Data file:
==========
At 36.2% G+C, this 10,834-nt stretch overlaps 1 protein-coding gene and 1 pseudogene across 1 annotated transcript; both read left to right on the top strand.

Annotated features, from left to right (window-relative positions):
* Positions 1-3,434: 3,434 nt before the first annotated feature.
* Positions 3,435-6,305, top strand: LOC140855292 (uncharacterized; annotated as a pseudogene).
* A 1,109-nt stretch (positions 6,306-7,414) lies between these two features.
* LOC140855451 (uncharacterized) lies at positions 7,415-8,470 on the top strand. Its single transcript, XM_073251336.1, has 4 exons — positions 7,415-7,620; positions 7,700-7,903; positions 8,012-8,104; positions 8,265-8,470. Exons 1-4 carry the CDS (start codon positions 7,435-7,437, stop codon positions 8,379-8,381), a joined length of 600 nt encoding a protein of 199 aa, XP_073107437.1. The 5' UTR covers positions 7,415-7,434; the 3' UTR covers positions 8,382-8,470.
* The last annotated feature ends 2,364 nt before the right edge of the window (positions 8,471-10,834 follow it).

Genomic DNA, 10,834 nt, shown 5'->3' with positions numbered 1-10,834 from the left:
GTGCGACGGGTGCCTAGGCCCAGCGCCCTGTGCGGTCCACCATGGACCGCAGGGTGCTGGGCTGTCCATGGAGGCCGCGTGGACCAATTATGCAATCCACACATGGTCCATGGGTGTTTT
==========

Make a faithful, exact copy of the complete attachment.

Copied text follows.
At 36.2% G+C, this 10,834-nt stretch overlaps 1 protein-coding gene and 1 pseudogene across 1 annotated transcript; both read left to right on the top strand.

Annotated features, from left to right (window-relative positions):
* Positions 1-3,434: 3,434 nt before the first annotated feature.
* Positions 3,435-6,305, top strand: LOC140855292 (uncharacterized; annotated as a pseudogene).
* A 1,109-nt stretch (positions 6,306-7,414) lies between these two features.
* LOC140855451 (uncharacterized) lies at positions 7,415-8,470 on the top strand. Its single transcript, XM_073251336.1, has 4 exons — positions 7,415-7,620; positions 7,700-7,903; positions 8,012-8,104; positions 8,265-8,470. Exons 1-4 carry the CDS (start codon positions 7,435-7,437, stop codon positions 8,379-8,381), a joined length of 600 nt encoding a protein of 199 aa, XP_073107437.1. The 5' UTR covers positions 7,415-7,434; the 3' UTR covers positions 8,382-8,470.
* The last annotated feature ends 2,364 nt before the right edge of the window (positions 8,471-10,834 follow it).

Genomic DNA, 10,834 nt, shown 5'->3' with positions numbered 1-10,834 from the left:
GTGCGACGGGTGCCTAGGCCCAGCGCCCTGTGCGGTCCACCATGGACCGCAGGGTGCTGGGCTGTCCATGGAGGCCGCGTGGACCAATTATGCAATCCACACATGGTCCATGGGTGTTTT